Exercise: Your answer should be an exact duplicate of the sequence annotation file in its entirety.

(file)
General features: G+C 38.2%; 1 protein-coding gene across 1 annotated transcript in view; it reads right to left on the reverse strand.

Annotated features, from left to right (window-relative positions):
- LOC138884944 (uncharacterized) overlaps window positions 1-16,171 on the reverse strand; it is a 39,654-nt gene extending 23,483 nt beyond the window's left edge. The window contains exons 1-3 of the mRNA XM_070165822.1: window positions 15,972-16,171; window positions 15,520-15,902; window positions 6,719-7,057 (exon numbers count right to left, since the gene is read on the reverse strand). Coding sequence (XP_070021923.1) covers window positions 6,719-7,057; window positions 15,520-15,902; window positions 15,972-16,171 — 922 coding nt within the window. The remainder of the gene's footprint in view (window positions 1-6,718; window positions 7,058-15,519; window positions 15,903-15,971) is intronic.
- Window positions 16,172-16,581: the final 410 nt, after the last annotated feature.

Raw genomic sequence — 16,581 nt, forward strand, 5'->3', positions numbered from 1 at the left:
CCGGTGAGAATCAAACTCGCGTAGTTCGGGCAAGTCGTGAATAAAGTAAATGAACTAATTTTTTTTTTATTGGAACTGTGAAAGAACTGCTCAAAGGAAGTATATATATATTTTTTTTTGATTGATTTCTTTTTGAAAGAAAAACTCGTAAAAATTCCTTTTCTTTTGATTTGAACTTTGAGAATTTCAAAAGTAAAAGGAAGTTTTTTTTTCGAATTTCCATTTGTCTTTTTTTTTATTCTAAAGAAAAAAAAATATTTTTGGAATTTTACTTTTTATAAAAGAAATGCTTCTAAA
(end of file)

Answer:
General features: G+C 38.2%; 1 protein-coding gene across 1 annotated transcript in view; it reads right to left on the reverse strand.

Annotated features, from left to right (window-relative positions):
- LOC138884944 (uncharacterized) overlaps window positions 1-16,171 on the reverse strand; it is a 39,654-nt gene extending 23,483 nt beyond the window's left edge. The window contains exons 1-3 of the mRNA XM_070165822.1: window positions 15,972-16,171; window positions 15,520-15,902; window positions 6,719-7,057 (exon numbers count right to left, since the gene is read on the reverse strand). Coding sequence (XP_070021923.1) covers window positions 6,719-7,057; window positions 15,520-15,902; window positions 15,972-16,171 — 922 coding nt within the window. The remainder of the gene's footprint in view (window positions 1-6,718; window positions 7,058-15,519; window positions 15,903-15,971) is intronic.
- Window positions 16,172-16,581: the final 410 nt, after the last annotated feature.

Raw genomic sequence — 16,581 nt, forward strand, 5'->3', positions numbered from 1 at the left:
CCGGTGAGAATCAAACTCGCGTAGTTCGGGCAAGTCGTGAATAAAGTAAATGAACTAATTTTTTTTTTATTGGAACTGTGAAAGAACTGCTCAAAGGAAGTATATATATATTTTTTTTTGATTGATTTCTTTTTGAAAGAAAAACTCGTAAAAATTCCTTTTCTTTTGATTTGAACTTTGAGAATTTCAAAAGTAAAAGGAAGTTTTTTTTTCGAATTTCCATTTGTCTTTTTTTTTATTCTAAAGAAAAAAAAATATTTTTGGAATTTTACTTTTTATAAAAGAAATGCTTCTAAA